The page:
As we head into October, there are a few reasons to fear a stock market correction. Atop most minds, of course, is the increasing potential for a shutdown of the U.S. government as Washington fights over the budget and the Affordable Care Act (aka Obamacare).
But looking back at more recent history, the last set of shutdowns had little in the way of a negative effect on the markets, likely because everyone has figured out that the government’s not going to stay out of business for too long. Bottom line is that a shutdown might cause some interim volatility, but no real long-term damage.
Volatility is no stranger to October, as it’s typically the month that sees the largest change in volatility. A number of reasons share the blame for the spike in volatility in the market, including Q3 earnings season (set to kick off on Oct. 9) along with the return of trading volume after the slow summer months.
While the month is historically one of the most volatile months of the year, we also refer to it as the “Cardiac Kid” in terms of comebacks. That’s because the selloffs that occur during October are often met by strong buying, as investors have come to expect the October selloff to be the gateway to the end-of-year rally.
Looking at the numbers, October averages a monthly return of +1.3%. Comparing it to the other 12 months of the year, October is among the stronger months for average returns and average winning percentage. From a strictly numbers perspective, the month is a consistent performer, despite the usual spike in volatility.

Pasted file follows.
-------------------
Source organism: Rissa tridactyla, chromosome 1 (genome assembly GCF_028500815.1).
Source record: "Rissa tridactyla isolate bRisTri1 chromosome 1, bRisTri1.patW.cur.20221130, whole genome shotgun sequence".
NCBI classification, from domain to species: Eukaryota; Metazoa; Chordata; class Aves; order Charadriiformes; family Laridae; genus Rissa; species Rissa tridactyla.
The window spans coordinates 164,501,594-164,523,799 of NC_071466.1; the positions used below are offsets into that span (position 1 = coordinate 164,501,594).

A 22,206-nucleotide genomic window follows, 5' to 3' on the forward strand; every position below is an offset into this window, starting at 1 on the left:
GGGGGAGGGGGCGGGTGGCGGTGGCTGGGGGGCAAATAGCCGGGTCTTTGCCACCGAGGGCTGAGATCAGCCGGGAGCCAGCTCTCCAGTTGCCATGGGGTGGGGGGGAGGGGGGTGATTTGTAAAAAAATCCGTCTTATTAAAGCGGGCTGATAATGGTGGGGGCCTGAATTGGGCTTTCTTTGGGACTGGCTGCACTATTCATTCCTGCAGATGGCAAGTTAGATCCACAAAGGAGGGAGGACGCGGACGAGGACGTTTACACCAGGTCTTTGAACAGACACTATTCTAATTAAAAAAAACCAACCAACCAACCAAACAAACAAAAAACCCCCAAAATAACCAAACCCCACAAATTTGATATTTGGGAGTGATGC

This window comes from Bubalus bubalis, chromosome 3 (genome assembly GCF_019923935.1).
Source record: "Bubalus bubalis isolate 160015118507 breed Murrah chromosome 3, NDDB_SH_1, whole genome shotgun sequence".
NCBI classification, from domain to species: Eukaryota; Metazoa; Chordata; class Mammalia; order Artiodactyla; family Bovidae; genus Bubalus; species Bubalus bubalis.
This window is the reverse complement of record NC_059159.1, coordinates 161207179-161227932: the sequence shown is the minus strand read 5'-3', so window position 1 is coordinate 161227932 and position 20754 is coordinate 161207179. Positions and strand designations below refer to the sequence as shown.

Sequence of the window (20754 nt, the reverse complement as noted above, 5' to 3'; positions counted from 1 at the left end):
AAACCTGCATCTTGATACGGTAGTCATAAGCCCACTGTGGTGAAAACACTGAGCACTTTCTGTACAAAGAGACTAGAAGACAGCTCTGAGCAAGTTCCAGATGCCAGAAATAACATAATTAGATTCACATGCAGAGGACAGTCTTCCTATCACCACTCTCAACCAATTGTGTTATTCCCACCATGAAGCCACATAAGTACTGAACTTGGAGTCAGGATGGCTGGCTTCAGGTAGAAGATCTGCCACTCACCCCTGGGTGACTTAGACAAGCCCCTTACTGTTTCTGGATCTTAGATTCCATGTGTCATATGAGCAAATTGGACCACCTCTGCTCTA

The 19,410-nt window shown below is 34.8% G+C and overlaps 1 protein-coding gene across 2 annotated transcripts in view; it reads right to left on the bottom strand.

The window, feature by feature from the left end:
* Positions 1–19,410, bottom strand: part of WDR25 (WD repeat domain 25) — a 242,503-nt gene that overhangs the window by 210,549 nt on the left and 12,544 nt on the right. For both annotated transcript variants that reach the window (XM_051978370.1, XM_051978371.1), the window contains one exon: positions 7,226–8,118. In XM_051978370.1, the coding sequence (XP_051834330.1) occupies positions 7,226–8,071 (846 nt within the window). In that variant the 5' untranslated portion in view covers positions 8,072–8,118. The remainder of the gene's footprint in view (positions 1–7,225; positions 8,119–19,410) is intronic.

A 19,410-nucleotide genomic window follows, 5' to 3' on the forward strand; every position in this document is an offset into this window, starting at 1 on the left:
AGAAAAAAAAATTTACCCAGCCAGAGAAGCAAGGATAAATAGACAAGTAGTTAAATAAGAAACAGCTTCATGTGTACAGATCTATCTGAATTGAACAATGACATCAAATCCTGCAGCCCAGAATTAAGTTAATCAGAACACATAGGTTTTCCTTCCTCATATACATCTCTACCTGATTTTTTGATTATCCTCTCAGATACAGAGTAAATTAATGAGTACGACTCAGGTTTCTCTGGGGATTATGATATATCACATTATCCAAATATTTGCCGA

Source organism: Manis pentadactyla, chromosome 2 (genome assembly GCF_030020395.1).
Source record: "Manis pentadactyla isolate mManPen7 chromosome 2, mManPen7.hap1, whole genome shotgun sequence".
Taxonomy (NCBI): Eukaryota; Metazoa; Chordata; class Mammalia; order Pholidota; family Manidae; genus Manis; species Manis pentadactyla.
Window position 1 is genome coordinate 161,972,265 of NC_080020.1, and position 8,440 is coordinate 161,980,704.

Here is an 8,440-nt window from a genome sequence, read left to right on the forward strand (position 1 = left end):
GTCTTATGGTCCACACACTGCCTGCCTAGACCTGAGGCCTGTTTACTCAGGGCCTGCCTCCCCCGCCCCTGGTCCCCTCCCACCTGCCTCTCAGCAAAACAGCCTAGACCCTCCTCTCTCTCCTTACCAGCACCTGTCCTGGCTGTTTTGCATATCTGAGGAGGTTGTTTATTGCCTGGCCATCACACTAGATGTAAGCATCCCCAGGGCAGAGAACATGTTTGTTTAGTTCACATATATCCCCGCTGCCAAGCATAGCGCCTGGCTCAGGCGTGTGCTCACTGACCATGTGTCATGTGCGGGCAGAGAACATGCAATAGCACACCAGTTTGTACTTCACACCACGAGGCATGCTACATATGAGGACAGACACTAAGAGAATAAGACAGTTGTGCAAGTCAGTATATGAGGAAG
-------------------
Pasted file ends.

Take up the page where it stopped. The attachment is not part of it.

In addition to the positively biased October seasonality, the market is providing a number of reasons to believe this October could kick off another strong Q4. Referring to the table above, the months of November and December represent another two seasonally strong months. This performance is often the result of money moving back into equities from the sidelines as portfolio managers chase returns into the year-end.
Here’s how we think it could play out:
Click to Enlarge The accompanying chart shows that the market is in the process of selling off from an overbought signal that occurred as the S&P 500 hit its highs around 1,725. We’re expecting to see the market continue lower, breaching its 50-day moving average in early October trading as the wrangling over the budget, Obamacare and the debt ceiling offer a reason for traders to lock in profits.
The S&P 500 should see some technical buying at the 1,660 mark as traders key in on the 100-day moving average — a technical trendline that held stocks in August. This is the point that it likely will pay to start adding exposure to stocks in preparation for an end-of-year rally.
Click to Enlarge Aggressive investors may choose to profit from the seasonal increase in volatility by buying the iPath S&P 500 VIX Short-Term Futures (VXX), which provides a good hedging opportunity for traders. The VIX is known as the “fear gauge” of the market. This barometer of market volatility moves higher as the S&P 500 declines or sees an increase in volatility. Those well-versed in the ways of the VIX know that it tends to spike sharply when the market moves lower.
Our current target for the VXX is for another 20% increase during the month of October, with a target of $17. Our call on the VXX in late August played out within 16 cents of our target under similar trading circumstances.
Click to Enlarge Similar to our August call on the market, the ProShares UltraShort S&P500 (SDS) shares are an attractive trade to benefit from some short-term market weakness. These shares move inversely to the S&P 500 at a 2:1 ratio, meaning that the ETF theoretically will go up about 2% for every 1% decline in the S&P 500.
Our short-term target for SDS shares matches our July 28 target of $38.75 — a move of about 7%.
As of this writing, Johnson Research Group did not hold a position in any of the aforementioned securities.